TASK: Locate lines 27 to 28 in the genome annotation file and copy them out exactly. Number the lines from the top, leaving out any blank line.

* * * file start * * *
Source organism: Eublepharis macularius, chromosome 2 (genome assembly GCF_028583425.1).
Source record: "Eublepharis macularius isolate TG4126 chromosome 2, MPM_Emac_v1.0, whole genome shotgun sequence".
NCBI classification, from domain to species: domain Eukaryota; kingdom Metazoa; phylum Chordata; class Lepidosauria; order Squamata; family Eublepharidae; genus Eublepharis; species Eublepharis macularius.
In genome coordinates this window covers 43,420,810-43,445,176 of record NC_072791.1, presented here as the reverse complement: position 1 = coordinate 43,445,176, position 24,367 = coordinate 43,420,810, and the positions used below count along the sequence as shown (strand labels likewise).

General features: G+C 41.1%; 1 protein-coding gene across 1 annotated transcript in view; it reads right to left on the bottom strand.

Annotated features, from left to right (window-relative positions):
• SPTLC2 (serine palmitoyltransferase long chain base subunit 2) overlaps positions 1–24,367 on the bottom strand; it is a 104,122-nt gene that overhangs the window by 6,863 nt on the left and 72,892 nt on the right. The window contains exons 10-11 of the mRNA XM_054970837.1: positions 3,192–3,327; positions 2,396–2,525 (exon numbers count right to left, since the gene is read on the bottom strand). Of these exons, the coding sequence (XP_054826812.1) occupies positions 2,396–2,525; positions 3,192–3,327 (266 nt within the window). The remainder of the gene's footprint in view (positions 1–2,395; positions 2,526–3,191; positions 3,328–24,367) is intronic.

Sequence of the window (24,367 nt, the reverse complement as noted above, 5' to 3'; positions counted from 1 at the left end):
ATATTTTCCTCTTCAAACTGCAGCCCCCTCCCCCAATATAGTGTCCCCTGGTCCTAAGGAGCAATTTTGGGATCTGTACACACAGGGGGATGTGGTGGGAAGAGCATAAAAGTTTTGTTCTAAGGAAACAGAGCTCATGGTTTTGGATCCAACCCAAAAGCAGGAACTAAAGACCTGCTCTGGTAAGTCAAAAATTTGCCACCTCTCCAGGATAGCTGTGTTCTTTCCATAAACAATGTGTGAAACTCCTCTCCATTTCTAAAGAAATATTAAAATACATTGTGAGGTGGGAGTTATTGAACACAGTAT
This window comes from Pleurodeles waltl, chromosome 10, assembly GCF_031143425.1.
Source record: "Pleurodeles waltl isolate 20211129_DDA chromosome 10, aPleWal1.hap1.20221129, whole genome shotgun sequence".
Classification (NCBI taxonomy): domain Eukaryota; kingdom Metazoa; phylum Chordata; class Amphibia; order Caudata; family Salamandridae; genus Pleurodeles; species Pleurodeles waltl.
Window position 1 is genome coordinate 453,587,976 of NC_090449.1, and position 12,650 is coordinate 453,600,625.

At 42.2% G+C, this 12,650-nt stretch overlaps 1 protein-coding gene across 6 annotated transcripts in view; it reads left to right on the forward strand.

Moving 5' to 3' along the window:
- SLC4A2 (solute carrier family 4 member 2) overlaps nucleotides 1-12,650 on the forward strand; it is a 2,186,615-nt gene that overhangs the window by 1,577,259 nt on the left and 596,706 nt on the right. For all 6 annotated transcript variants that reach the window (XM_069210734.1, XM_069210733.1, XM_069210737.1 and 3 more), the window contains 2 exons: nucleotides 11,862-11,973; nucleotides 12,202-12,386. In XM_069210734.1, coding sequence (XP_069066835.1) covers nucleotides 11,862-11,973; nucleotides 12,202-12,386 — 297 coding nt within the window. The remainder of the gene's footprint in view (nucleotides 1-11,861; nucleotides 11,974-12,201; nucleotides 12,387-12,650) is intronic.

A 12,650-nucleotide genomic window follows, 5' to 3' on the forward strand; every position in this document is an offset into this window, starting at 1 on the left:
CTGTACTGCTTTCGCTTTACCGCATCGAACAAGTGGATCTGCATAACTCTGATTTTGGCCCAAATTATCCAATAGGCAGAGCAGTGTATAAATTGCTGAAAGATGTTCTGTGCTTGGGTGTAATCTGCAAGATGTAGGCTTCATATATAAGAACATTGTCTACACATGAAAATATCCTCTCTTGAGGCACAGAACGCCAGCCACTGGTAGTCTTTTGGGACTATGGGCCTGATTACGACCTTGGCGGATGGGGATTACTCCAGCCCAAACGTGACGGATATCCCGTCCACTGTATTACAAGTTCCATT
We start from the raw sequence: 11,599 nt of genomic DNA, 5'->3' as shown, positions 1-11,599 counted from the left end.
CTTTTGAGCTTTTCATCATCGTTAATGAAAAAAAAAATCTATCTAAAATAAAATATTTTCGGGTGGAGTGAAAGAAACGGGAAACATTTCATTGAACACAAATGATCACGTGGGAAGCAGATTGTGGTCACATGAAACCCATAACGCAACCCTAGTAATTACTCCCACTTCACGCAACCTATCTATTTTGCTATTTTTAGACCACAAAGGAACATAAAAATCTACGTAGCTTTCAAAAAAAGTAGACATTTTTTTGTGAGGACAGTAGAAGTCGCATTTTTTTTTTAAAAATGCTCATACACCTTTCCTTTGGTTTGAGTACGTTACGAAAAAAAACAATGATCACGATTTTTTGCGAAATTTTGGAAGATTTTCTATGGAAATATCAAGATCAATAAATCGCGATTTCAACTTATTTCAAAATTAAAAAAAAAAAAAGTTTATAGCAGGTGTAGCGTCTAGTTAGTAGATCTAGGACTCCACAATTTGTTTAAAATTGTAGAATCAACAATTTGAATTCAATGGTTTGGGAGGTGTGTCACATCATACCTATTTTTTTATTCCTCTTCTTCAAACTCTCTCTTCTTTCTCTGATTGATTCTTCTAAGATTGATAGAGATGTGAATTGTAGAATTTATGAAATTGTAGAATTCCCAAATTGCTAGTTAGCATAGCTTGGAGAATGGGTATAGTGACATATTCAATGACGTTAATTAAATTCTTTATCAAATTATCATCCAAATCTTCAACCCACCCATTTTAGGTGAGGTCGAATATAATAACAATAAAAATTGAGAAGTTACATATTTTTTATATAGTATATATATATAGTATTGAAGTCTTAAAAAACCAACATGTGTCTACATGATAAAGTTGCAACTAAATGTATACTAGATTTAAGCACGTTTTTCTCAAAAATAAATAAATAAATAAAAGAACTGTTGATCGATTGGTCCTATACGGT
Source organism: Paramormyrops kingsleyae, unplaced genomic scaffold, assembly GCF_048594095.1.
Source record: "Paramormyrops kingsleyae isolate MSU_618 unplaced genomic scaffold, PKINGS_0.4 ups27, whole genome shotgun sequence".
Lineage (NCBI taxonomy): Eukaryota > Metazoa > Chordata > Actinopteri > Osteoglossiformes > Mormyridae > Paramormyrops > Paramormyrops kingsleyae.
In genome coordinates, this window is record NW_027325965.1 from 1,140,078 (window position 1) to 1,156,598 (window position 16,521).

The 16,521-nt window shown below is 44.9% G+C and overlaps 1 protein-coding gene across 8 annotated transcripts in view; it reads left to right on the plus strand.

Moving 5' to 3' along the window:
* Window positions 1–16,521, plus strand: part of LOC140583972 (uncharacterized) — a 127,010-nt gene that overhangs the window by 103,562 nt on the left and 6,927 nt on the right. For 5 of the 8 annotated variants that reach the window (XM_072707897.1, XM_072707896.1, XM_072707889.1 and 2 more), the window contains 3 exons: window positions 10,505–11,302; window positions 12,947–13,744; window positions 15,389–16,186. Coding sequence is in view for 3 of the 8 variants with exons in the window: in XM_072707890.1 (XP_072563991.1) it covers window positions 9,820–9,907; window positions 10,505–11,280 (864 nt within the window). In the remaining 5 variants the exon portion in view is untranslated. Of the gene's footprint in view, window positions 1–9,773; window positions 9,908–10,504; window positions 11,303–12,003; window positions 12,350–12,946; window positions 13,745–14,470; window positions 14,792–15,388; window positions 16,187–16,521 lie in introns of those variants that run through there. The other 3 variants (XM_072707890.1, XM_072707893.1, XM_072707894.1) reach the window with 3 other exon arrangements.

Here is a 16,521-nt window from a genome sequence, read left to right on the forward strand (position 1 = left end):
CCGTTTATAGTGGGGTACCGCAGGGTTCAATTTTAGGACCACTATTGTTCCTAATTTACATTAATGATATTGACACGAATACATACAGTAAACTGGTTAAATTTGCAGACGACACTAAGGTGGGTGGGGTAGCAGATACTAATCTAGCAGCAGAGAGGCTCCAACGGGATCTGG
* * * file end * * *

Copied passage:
* Window positions 1–16,521, plus strand: part of LOC140583972 (uncharacterized) — a 127,010-nt gene that overhangs the window by 103,562 nt on the left and 6,927 nt on the right. For 5 of the 8 annotated variants that reach the window (XM_072707897.1, XM_072707896.1, XM_072707889.1 and 2 more), the window contains 3 exons: window positions 10,505–11,302; window positions 12,947–13,744; window positions 15,389–16,186. Coding sequence is in view for 3 of the 8 variants with exons in the window: in XM_072707890.1 (XP_072563991.1) it covers window positions 9,820–9,907; window positions 10,505–11,280 (864 nt within the window). In the remaining 5 variants the exon portion in view is untranslated. Of the gene's footprint in view, window positions 1–9,773; window positions 9,908–10,504; window positions 11,303–12,003; window positions 12,350–12,946; window positions 13,745–14,470; window positions 14,792–15,388; window positions 16,187–16,521 lie in introns of those variants that run through there. The other 3 variants (XM_072707890.1, XM_072707893.1, XM_072707894.1) reach the window with 3 other exon arrangements.

Here is a 16,521-nt window from a genome sequence, read left to right on the forward strand (position 1 = left end):